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December 02, 2004 - Image 8

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8A - The Michigan Daily - Thursday, December 2, 2004

For tanker, Games
are no distraction

M MEN'S BASKETBALL
Making a statement:
Illini blow out Deacons.

By Kevin Wright
Daily Sports Writer

Every summer break, the classic
question arises: Where's the best
vacation spot?
Junior swimmer Peter Vanderkaay
could make a respectable argument
for Athens, Greece, where he swam
on the Olympic team and won a gold
medal in the 800-meter freestyle
relay this past summer.
"It was a great experience,"
Vanderkaay said. "It was an eye-
opener to the highest level of sport. I
had a great time."
While enjoying success on the
international stage during the sum-
mer, Vanderkaay remained intent on
helping the Wolverines this year.
"I learned a little bit about top
competition at Athens, but now I
just want to focus on Michigan,"
Vanderkaay said. "If I just keep
doing what I've been doing, I'll be
okay. It got me here and it will get
me through the rest of my career at
Michigan."
During his career at Michigan,
Vanderkaay has excelled. He has
received numerous awards, includ-
ing last year's Big Ten co-Swimmer
of the Year and Big Ten Freshman
of the Year in 2003. Vanderkaay has
also won three NCAA titles in the
400-meter freestyle, the 800-meter
freestyle relay and 1,500-meter free-
style.
Vanderkaay has had a solid start
to this season with wins in 100- and
200-yard freestyles at Wisconsin
and 100- and 1,650-yard freestyles

at Michigan State.
While fatigued due to intense
workouts, swimmers generally don't
worry as much about individual
times in early-season meets as they
do during meets later in the season.
Still, Vanderkaay and the Wolverines
have jumped out early to a 3-0 over-
all record (2-0 Big Ten), and Michi-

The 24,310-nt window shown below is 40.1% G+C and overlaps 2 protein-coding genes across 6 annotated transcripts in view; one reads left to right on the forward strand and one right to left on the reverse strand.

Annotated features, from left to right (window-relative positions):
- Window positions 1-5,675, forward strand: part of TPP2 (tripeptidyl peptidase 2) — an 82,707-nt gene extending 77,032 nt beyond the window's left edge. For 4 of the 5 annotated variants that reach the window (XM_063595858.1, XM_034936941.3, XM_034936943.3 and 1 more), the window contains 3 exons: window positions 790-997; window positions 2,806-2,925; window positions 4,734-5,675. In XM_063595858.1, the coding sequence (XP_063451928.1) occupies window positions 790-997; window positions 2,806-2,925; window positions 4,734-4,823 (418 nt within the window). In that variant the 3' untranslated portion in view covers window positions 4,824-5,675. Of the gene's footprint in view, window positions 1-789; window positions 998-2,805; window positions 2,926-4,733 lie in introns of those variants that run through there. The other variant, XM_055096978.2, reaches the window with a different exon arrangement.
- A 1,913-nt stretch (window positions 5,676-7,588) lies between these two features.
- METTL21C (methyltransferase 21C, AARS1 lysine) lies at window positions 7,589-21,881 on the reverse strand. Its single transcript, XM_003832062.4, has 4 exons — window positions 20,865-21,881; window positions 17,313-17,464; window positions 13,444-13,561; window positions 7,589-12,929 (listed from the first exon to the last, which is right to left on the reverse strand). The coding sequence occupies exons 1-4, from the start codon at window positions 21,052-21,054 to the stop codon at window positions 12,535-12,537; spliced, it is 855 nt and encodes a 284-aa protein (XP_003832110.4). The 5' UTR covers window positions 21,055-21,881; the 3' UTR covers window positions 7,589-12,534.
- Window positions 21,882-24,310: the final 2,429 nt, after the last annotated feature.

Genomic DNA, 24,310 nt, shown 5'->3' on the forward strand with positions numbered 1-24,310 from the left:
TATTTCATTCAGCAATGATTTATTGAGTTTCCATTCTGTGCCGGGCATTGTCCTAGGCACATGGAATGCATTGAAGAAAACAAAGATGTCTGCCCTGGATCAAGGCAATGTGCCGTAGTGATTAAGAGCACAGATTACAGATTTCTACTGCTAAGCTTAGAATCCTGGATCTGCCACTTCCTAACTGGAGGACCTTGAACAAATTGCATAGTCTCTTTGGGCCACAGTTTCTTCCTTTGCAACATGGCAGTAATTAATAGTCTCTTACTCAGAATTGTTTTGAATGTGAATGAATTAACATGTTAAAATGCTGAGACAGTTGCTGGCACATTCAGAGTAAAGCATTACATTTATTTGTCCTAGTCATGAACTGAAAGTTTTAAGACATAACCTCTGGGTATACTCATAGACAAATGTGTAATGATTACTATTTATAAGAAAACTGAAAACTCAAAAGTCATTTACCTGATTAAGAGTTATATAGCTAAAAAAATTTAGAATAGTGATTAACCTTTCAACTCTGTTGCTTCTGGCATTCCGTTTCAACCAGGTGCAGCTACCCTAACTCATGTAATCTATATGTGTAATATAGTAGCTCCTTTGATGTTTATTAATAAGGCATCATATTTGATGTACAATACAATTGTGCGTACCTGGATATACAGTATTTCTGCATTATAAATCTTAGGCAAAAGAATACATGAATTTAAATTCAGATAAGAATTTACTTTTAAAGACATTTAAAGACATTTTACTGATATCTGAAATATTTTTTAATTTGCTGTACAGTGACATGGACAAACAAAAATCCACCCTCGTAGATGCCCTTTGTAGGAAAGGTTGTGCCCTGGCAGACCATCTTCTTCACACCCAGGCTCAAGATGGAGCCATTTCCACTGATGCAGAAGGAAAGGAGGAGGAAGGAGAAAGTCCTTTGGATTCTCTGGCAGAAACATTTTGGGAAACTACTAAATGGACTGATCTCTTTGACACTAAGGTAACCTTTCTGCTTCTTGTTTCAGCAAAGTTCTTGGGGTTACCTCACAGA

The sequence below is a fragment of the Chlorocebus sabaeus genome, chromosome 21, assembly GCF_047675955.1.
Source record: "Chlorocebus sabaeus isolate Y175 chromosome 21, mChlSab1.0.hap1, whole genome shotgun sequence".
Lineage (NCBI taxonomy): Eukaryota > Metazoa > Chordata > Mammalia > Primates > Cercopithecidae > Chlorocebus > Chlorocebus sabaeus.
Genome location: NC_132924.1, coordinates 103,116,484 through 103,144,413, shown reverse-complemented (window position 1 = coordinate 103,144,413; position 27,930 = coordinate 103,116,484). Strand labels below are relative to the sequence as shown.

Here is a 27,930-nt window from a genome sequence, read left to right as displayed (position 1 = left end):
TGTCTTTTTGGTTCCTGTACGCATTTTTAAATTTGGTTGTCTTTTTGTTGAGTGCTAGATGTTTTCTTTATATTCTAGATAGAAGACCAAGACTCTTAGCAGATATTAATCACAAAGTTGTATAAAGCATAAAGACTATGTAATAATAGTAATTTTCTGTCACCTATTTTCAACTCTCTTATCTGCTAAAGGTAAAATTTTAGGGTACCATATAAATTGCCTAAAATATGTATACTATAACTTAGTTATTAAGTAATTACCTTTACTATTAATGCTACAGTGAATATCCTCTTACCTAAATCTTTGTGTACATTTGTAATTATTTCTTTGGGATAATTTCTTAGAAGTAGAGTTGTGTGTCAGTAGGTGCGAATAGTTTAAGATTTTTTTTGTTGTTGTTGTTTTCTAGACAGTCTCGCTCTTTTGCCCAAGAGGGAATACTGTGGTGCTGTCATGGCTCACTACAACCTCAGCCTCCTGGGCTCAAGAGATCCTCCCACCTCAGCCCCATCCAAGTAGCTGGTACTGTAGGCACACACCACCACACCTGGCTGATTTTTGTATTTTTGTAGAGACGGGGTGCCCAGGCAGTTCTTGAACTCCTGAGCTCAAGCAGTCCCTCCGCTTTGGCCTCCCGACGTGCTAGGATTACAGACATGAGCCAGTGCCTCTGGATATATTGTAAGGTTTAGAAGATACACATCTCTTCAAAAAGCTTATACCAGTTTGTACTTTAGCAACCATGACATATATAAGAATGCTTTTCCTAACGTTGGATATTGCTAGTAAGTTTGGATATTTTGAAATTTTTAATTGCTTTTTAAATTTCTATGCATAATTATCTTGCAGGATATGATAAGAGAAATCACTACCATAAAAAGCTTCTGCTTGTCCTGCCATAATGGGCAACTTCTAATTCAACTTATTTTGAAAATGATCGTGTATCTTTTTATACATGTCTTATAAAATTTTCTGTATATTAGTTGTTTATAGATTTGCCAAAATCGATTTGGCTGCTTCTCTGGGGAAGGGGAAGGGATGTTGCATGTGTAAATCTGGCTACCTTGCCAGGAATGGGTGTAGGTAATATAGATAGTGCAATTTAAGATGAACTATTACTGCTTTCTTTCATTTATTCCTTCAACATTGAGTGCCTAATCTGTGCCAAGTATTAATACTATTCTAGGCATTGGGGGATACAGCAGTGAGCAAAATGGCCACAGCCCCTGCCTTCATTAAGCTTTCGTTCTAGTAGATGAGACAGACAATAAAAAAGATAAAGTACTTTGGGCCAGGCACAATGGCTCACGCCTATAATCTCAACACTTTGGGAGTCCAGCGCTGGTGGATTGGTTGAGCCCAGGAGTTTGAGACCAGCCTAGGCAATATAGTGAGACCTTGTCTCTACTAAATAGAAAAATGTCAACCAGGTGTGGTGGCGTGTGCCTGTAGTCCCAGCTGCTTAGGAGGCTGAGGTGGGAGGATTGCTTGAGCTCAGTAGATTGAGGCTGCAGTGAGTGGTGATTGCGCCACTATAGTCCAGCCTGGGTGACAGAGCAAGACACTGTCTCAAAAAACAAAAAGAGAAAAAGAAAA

gan is ranked ninth nationally.
As the season progresses,
Vanderkaay knows that, while his
accomplishments in Athens helped
improve his stroke, his time spent
with his teammates will be the key
to success for the Wolverines.
"Doing stuff around here will help
my teammates more than my time
at Athens (did)," Vanderkaay said.
"The guys are really training hard.
They have to be mentally focused
because that will be more of a fac-
tor than my experiences. I can still
encourage them and tell them to stay
confident."
When preparing for a meet,
Vanderkaay understands the impor-
tance of staying focused. But at
the same time, he tries to remain
relaxed.
"I try to stay confident and focused
on the race," Vanderkaay said. "I
try not to over think the event. For
shorter distances, I think about the
little things that make the most out
of my race. For longer distances, I
try to think about repetition and
maintain a steady pace and keep my
stroke together."
While his achievements in his
first two seasons with the Wolver-
ines would be more than sufficient

TONY DING/Daily
Peter Vanderkaay won two events against Michigan State in the team's last meet.

CHAMPAIGN (AP) - With about
2 1/2 minutes still left in the game,
Illinois' rabid "Orange Krush" student
section started chanting "We're No. 1!
We're No. 1!"
No. 5 Illinois certainly made a case for
the top ranking last night, turning No. 1
Wake Forest into a nonconference patsy
with a 91-73 rout that wasn't nearly as
close as the score indicated.
"They played infinitely better than